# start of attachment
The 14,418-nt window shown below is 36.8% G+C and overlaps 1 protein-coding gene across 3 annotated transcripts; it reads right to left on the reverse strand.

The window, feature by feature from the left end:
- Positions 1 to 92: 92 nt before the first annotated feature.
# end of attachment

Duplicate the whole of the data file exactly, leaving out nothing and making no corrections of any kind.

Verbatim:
The 14,418-nt window shown below is 36.8% G+C and overlaps 1 protein-coding gene across 3 annotated transcripts; it reads right to left on the reverse strand.

The window, feature by feature from the left end:
- Positions 1 to 92: 92 nt before the first annotated feature.